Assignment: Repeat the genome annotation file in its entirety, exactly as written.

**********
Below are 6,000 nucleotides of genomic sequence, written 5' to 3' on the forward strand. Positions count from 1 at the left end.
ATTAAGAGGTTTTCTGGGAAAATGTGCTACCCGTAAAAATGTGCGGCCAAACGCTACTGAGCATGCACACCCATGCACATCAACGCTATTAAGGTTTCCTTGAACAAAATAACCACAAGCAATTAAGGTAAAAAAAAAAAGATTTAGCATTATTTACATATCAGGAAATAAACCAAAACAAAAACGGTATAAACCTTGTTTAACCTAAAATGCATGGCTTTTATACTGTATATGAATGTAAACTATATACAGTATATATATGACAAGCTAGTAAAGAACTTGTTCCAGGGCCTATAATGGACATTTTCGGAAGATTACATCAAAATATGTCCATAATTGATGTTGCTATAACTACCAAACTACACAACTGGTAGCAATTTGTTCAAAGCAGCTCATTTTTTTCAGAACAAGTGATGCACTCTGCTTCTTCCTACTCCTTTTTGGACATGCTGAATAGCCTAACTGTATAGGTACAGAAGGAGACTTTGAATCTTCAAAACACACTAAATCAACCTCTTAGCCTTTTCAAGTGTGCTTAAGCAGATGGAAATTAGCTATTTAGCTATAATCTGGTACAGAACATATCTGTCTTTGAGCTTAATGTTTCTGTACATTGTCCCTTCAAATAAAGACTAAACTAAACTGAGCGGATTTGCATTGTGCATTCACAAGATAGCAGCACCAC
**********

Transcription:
Below are 6,000 nucleotides of genomic sequence, written 5' to 3' on the forward strand. Positions count from 1 at the left end.
ATTAAGAGGTTTTCTGGGAAAATGTGCTACCCGTAAAAATGTGCGGCCAAACGCTACTGAGCATGCACACCCATGCACATCAACGCTATTAAGGTTTCCTTGAACAAAATAACCACAAGCAATTAAGGTAAAAAAAAAAAGATTTAGCATTATTTACATATCAGGAAATAAACCAAAACAAAAACGGTATAAACCTTGTTTAACCTAAAATGCATGGCTTTTATACTGTATATGAATGTAAACTATATACAGTATATATATGACAAGCTAGTAAAGAACTTGTTCCAGGGCCTATAATGGACATTTTCGGAAGATTACATCAAAATATGTCCATAATTGATGTTGCTATAACTACCAAACTACACAACTGGTAGCAATTTGTTCAAAGCAGCTCATTTTTTTCAGAACAAGTGATGCACTCTGCTTCTTCCTACTCCTTTTTGGACATGCTGAATAGCCTAACTGTATAGGTACAGAAGGAGACTTTGAATCTTCAAAACACACTAAATCAACCTCTTAGCCTTTTCAAGTGTGCTTAAGCAGATGGAAATTAGCTATTTAGCTATAATCTGGTACAGAACATATCTGTCTTTGAGCTTAATGTTTCTGTACATTGTCCCTTCAAATAAAGACTAAACTAAACTGAGCGGATTTGCATTGTGCATTCACAAGATAGCAGCACCAC